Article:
At the end of the day filmmaking I feel is about how well you narrate a story. Srijit Mukherji no doubt knows how to narrate a story. While I was waiting to watch this movie from Sep 26th, the day it released in West Bengal, it finally made it to Bombay this week.Chotushkone (Quadrangle) was marketed as a thriller, but I feel it would be laziness on our part to slot this film in just one genre; it is a quirky film where Srijit clearly wants to have fun and at the same time engage the audience as well.
One major reason why Chotushkone works is because of its casting. Srijit seems to have fun with the film, blurring the lines of reality and illusion. In a scene where Parambrata Chatterjee (Joy) tells Aparna Sen (Trina) that he has only made two films and that he will gain experience by working with seniors including her, we know it is in reference to Parambrata himself who apart from being an actor has made 2 films till now (he is currently busy making his 3rd film,Lorai).
When Chiranjit Chakraborty (Dipto) tells Gautam Ghose (Sakyo) that success of commercial films leads to making of art films like the ones made by Gautam, he goes on to explain how cinema is a proletariat medium rather than bourgeois. For those who are not clued into Bengali cinema, Chiranjit is an actor who was associated with commercial potboilers of the 80’s and 90’s while Gautam represents art cinema in real life.
More than a thriller, Srijit makes us embark us on a journey of creative process, while Gautam’s story deals with how a creator deals with characters he or she has created, I felt it was an ode to Mrinal sen’s telefilm- Tasveer Apni Apni. We all know how Mrinal Sen used his films to propagate the idea of Marxism, later on he was accused by same party cadres of betraying the movement because he had started questioning the idea of Marxism. Similarly you see in Gautam’s story how a character accuses the writer of being a sellout.
In Chiranjit’s story if you look at the surface level it is about cigarette addiction, but look closer and you will realize that it is one helluva story which gives a big middle finger to the censor board and it’s stupid rule of having the ‘smoking kills’ scroll in films. Or in an even more boarder concept it is about a filmmaker or artist wanting to express his ideas, but then like the police officer the moral police comes into picture and puts pressure on filmmakers on how they should make a film, or on what topic they should make a film etc. Well as a country we drove out M.F Hussain, just because we could not understand his art and could not respect his freedom of expression.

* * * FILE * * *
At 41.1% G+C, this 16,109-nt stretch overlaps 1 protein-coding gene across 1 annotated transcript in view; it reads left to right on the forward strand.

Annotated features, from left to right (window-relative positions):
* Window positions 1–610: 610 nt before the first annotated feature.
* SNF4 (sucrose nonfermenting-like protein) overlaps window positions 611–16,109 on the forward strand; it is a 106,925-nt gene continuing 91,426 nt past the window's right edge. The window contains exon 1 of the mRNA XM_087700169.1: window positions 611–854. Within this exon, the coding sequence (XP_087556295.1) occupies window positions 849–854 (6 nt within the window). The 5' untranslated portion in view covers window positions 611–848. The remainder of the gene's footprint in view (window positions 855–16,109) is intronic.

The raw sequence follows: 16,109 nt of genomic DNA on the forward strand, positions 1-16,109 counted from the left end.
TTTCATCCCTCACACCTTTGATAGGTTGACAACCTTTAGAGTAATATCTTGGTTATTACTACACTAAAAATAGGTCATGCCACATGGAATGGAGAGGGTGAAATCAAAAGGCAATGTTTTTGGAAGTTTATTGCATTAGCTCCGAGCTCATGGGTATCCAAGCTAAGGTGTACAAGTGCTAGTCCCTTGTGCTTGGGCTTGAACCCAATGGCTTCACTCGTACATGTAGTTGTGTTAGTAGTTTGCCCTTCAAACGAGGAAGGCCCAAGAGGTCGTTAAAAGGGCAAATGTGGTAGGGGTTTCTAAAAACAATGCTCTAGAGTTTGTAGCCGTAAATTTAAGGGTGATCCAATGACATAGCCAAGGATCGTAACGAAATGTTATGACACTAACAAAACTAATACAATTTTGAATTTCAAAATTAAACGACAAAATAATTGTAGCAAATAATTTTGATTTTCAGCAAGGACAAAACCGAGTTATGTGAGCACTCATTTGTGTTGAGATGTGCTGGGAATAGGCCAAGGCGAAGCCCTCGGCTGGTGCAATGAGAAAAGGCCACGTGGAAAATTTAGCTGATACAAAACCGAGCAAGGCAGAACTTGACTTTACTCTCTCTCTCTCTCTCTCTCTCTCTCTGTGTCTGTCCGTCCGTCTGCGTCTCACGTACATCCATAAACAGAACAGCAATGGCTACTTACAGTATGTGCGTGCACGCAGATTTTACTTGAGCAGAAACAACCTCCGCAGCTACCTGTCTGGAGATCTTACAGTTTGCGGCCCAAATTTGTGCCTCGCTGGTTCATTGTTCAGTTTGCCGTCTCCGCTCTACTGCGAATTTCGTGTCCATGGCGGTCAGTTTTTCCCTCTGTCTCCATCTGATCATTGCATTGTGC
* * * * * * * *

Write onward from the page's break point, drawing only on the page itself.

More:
In Aparna Sen’s story we have a character who is named Meenakshi Iyer, an English teacher. Interestingly Meenakshi Iyer was the name of the character played by Konkona Sen in Aparna Sen’s own Mr. & Mrs.Iyer. Srijit clearly enjoys having fun with his audience, it is like a magician pulling out his tricks one after another in order to entertain you.
Chotushkone on one hand uses all these metaphors on how a film gets made, how characters are developed etc and it also indulges the audience in what is real and what is not. It tries to ask us if can art be original.
More than death which seems to be quite in focus as a factor in the film, Srijit I feel is interested in the creative process of why people want to tell a story. He is sporting enough to use a cliche like breakdown of car in middle of road, something which he did brilliantly in interval block for Autograph and present it in another way which elevates the scene to something beyond a routine cliche.
One thing I absolutely loved was the depiction of love between Moloy, Trina and Dipto. It is wonderful to see how this episode is handled and it showcases how you can love two people at one time.
Music of the film as usual just as in all Srijit’s films is top notch, though I felt the ‘Boba Tunnel’ song was a hindrance to the story and not needed. Like in his previous film Srijit here gives tribute to Tagore with ‘Chirosakha’ which comes towards the climax and at the beginning of the movie.
It is good to see Srijit not using gimmicky camera moments like he did in some of his previous films,he now comes across as a director who is now confident about his story telling skills.
Chotushkone is a quirky, fun ride which Srijit pulls of elegantly. Had it been a director of less calibre it would have been a mess. 2014 would certainly be a memorable year for Srijit with two of his films hitting the bulls eye critically and commercially (the other film being Jaatishwar)
Chotushkone reaffirms the fact that Srijit is a director to watch out for.
Note-Chotushkone is currently playing in select cinemas in Mumbai, Pune, Delhi/NCR, Bangalore, Hyderabad with English subtitles.